U.S. Senate candidate Bryan Pruitt recoils when an established Kansas politician alludes to ascending to the seat held by retiring Republican Pat Roberts.
He likewise expresses alarm at the risk some in the GOP appear willing to accept in 2020 by nominating a wounded candidate.
Pruitt, a Wichita native and former conservative commentator in Washington, D.C., said on the Capitol Insider podcast that voters deserved more from the U.S. Senate campaign than could be achieved by anointing U.S. Rep. Roger Marshall, the Great Bend physician serving western Kansas' 1st District, or gambling on former Kansas Secretary of State Kris Kobach, of Lecompton.
In terms of name recognition and fundraising, Marshall and Kobach have significant advantages over Pruitt. But adhering to a political calculus that discounts underdogs may hand the seat to a Democrat for the first time since the 1930s, Pruitt said.
"The idea that the 1st District congressman has a right or is entitled to a Senate seat, I think that's disrespectful," said Pruitt, of Manhattan. "I believe a Kris Kobach win in August loses this Senate seat to whichever of the Democrats win."
In January, Roberts announced plans not to seek re-election. In addition to Pruitt, Kobach and Marshall, the GOP field includes Kansas Senate President Susan Wagle, of Wichita, and former NFL player Dave Lindstrom, of Overland Park. The Democratic field features former U.S. Rep. Nancy Boyda, of Baldwin City; Barry Grissom, a former U.S. attorney from Leawood; Usha Reddi, a Manhattan city commissioner; and Robert Tillman, of Wichita.
Pruitt said his campaign centered on preserving a Republican majority in the U.S. Senate, securing the GOP's future under President Donald Trump and restoring the traditional role of Congress by restraining the judicial and executive branches of government.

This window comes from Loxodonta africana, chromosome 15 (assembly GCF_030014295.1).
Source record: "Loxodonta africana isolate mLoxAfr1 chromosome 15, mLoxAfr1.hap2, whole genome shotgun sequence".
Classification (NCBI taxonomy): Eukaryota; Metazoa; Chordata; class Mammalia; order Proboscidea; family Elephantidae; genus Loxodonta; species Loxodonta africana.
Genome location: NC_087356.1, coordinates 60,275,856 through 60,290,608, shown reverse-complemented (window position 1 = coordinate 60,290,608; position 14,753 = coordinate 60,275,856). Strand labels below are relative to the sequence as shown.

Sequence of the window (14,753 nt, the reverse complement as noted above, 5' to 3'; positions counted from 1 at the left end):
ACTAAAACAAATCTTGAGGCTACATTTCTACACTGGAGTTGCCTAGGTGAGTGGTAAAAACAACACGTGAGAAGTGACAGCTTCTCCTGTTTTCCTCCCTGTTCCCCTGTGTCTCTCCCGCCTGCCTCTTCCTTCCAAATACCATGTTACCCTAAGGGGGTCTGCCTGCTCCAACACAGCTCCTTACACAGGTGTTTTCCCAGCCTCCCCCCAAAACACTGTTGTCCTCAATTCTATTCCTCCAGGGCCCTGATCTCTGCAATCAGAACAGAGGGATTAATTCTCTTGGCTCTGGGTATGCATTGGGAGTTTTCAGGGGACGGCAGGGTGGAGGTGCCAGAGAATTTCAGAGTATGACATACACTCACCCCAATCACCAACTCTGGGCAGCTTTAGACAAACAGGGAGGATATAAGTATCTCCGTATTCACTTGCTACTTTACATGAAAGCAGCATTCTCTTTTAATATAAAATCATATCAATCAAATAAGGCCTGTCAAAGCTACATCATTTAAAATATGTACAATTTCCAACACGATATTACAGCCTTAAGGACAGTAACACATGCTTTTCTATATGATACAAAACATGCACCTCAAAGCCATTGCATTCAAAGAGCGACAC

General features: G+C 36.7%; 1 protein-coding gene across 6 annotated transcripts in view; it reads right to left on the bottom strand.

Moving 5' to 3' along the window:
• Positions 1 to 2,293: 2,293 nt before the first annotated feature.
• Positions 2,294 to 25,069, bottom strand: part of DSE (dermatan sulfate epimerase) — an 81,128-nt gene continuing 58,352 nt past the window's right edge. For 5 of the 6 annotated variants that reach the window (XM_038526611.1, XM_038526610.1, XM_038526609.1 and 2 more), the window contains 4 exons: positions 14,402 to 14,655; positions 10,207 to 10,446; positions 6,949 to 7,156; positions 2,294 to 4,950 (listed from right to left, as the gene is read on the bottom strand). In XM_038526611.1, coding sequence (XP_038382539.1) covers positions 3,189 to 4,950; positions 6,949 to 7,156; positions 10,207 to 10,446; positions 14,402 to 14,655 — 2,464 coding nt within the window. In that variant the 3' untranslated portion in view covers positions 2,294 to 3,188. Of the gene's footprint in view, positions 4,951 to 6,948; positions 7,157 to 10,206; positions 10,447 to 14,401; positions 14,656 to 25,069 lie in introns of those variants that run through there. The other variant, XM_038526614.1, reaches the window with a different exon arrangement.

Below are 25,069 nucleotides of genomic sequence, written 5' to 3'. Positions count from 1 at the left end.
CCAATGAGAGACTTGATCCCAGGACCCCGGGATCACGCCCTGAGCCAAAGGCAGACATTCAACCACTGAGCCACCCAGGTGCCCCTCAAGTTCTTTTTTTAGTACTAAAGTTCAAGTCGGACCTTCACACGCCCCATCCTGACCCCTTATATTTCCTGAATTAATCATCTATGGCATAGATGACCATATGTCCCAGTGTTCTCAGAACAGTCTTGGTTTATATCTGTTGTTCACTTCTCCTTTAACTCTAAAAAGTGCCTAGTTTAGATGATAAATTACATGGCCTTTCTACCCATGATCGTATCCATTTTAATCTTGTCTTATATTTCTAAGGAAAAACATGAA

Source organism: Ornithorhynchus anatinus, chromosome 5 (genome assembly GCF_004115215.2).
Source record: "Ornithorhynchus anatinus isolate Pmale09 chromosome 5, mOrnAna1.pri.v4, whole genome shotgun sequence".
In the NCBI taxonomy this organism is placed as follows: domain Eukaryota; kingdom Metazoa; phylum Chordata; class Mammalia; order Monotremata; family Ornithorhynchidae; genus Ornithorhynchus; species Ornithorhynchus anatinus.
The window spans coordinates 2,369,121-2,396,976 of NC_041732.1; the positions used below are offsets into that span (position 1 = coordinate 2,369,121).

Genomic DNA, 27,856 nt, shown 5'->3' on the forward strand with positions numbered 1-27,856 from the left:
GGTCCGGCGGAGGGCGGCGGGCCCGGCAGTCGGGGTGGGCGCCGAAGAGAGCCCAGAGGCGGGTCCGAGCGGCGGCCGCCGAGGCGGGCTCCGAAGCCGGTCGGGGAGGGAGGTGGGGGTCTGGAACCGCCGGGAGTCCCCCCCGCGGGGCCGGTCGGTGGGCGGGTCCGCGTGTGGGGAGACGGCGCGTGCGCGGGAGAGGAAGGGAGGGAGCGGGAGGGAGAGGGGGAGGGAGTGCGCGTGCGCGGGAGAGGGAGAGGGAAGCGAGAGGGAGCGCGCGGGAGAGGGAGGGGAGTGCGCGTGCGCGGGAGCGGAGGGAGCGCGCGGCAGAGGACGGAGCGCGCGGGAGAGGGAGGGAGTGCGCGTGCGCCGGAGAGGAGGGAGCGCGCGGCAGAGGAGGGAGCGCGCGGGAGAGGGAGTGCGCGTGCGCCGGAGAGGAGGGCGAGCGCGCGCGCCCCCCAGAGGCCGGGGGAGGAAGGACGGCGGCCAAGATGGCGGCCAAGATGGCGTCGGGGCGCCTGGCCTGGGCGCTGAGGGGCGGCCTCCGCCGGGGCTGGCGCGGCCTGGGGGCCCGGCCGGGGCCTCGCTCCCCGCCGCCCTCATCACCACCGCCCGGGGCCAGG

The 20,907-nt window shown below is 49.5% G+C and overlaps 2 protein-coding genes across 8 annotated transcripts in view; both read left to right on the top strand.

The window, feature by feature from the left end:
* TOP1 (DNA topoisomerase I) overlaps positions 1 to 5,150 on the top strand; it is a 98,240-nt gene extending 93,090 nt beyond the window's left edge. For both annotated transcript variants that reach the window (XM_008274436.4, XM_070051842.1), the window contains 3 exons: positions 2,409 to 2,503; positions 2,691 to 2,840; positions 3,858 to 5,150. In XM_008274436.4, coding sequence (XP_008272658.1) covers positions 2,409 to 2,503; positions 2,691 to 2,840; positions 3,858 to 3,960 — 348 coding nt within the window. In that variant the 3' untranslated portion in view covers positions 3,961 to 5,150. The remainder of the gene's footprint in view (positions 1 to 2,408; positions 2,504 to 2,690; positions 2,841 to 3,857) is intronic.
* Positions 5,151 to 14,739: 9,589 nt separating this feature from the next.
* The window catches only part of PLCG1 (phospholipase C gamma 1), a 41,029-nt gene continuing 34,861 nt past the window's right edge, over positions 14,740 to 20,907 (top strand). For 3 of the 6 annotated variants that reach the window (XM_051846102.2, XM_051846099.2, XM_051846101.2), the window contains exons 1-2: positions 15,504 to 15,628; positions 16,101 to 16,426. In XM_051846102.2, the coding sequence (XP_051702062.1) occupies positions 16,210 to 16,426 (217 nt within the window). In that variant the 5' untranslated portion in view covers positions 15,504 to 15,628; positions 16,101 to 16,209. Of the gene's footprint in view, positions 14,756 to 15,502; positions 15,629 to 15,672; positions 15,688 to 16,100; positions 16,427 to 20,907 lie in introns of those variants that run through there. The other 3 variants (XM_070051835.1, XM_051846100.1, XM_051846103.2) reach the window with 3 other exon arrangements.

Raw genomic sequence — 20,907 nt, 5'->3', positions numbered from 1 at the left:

He was drawn to the race by prospects of an open Senate seat and a sense Kansans were open to new voices. The 2018 election of U.S. Rep. Sharice Davids, a Democrat who defeated Republican incumbent Kevin Yoder, caught his attention.
"Even though I disagree with her on almost all policy positions," Pruitt said, "it was amazing to see a lesbian, Native American, mixed martial arts fighter get elected in a district that is overwhelmingly Republican."
He said the nation should re-elect Trump in 2020 because the president was a better candidate than any of the top Democrats. He praised the president's refusal to be nuanced on policy and criticized people clinging to "Elizabethan attitudes" about politics.
Pruitt, with relatives operating a farm in Greeley County, said the president was "just wrong" to pursue trade tariffs capable of resulting in lasting damage to the Kansas agricultural economy.
He's pro-life in regard to abortion, but shared concern about the fundamental optics of "white guys" lecturing young women about control of their bodies. He believes conservative, anti-abortion women need to take a leadership role in the debate.
Pruitt, who has been in a 15-year relationship with his partner, Mark, said Kansans had changed since 2005 when the state's voters approved an amendment to the Kansas Constitution by a 2-to-1 margin defining marriage as the union of a man and woman. State bans on same-sex marriage were struck down as unconstitutional in 2015.
"I think Kansans have changed their opinion on gay marriage because they see and experience gay people in their everyday lives," he said.
Pruitt earned a bachelor's degree at Catholic University in Washington and sought a master’s degree at Wichita State University. His career has included political consulting with telephone and mailing operations, trade association and financial services organizations, as well as work with the conservative website RedState.